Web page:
Nammo has applied its technology to the 40mm grenade launcher, particularly the longer range 40mmx53 automatic launchers. In addition to the high explosive, high explosive dual purpose (HEDP), they offer one with airburst. The HEDP-AB provides fragmentation, penetration, blast and incendiary effect in a single type of round. This simplifies both the gun crew task and logistics of resupply.

Nammo has now developed 40mm programmable airburst ammunition
TrueVelocity can produce rounds of all calibres from 5.56mm NATO through to 14.5mm. (TrueVelocity)

The Future

Effects in modern combat are improved by how quickly recent technologies and systems are introduced onto battlefields. UAVs have rapidly been fielded and have taken on a predominant role. This sudden rise can find militaries unprepared with countermeasures. Dedicated system solutions are costly, take time to develop and produce and are initially limited in number. However, enhancing already fielded systems through the introduction of new ammunition capabilities offers a significantly faster response. This proved true during World War II where the introduction of the VT proximity fuze for naval 5-inch guns provided decisive four-fold improvement in their ability to destroy attacking aircraft. Similarly, applying technology to ammunition readdresses some long-time limitations in existing weapons. The air-burst capability for direct-fire guns now permits engaging troops in defile or in open trenches. It also offers increased ability to suppress or neutralise anti-tank missile or enemy gun crews at long ranges. Focusing on ammunition improvements can provide results that change the battlefields.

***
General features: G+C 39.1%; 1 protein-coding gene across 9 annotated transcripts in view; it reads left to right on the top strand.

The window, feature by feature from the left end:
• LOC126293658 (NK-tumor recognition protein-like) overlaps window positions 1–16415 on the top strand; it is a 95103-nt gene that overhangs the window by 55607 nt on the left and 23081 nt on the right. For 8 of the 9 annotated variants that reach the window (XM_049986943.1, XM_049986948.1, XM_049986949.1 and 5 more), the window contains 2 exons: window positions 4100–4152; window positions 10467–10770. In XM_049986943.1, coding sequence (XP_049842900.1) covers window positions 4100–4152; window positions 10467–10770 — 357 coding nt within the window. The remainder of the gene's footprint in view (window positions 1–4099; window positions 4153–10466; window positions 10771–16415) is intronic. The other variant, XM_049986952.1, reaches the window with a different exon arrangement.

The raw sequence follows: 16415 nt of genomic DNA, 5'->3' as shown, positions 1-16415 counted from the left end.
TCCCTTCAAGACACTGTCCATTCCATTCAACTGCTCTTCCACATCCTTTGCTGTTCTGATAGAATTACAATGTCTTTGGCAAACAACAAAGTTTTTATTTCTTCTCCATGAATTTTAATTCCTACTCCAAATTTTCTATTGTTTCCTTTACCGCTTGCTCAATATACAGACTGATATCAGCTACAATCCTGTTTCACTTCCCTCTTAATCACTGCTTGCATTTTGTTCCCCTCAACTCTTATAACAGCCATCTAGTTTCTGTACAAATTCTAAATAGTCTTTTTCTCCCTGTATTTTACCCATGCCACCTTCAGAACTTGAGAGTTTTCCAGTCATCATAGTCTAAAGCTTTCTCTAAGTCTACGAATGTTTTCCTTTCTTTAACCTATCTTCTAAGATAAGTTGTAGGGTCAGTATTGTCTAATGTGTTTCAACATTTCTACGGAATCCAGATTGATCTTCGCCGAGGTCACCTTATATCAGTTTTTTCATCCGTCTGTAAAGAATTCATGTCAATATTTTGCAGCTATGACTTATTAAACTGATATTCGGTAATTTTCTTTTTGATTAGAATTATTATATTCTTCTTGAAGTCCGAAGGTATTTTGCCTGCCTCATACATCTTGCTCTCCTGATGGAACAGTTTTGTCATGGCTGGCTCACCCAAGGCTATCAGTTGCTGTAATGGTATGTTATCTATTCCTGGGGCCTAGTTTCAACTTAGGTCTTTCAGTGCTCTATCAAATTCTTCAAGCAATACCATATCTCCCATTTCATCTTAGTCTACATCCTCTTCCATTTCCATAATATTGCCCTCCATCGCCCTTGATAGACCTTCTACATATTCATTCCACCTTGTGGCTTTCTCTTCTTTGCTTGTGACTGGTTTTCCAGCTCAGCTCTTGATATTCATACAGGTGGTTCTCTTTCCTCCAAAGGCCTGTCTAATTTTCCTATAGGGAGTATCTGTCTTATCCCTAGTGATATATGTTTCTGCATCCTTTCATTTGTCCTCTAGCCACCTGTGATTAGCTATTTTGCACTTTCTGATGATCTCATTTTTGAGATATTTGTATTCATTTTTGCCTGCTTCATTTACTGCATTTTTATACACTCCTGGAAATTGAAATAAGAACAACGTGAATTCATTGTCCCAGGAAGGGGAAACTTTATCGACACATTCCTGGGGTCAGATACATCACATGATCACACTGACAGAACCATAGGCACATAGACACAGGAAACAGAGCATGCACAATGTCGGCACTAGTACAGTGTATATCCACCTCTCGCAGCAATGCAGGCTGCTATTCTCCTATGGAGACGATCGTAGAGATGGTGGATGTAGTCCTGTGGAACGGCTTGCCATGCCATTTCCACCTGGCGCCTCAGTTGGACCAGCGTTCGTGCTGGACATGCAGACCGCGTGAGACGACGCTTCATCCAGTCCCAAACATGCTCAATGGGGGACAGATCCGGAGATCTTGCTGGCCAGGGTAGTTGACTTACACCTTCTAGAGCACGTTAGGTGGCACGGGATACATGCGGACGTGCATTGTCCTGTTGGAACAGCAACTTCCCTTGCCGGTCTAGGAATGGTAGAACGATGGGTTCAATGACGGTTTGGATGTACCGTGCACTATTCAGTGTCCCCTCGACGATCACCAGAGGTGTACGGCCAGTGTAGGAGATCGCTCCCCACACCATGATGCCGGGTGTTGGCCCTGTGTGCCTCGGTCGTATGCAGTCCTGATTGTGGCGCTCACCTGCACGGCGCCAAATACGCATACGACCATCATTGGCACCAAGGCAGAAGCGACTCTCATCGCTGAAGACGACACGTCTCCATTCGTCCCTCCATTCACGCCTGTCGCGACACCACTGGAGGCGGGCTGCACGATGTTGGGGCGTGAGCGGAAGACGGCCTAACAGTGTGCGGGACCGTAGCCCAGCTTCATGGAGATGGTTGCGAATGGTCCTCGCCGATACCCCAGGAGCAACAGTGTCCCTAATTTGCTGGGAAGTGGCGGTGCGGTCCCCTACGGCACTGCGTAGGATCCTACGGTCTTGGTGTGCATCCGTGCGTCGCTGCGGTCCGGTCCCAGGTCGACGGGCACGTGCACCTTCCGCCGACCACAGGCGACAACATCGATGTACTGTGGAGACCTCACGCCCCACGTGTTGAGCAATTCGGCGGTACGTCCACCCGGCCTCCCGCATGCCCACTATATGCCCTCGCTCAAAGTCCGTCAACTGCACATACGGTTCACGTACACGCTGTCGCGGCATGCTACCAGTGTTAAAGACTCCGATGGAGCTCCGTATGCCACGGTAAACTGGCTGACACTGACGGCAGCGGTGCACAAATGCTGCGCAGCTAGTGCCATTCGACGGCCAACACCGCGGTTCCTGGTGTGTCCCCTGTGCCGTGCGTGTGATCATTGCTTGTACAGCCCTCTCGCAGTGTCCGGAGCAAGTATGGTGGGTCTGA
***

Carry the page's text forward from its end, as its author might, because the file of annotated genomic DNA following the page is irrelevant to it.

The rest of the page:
by Stephen W. Miller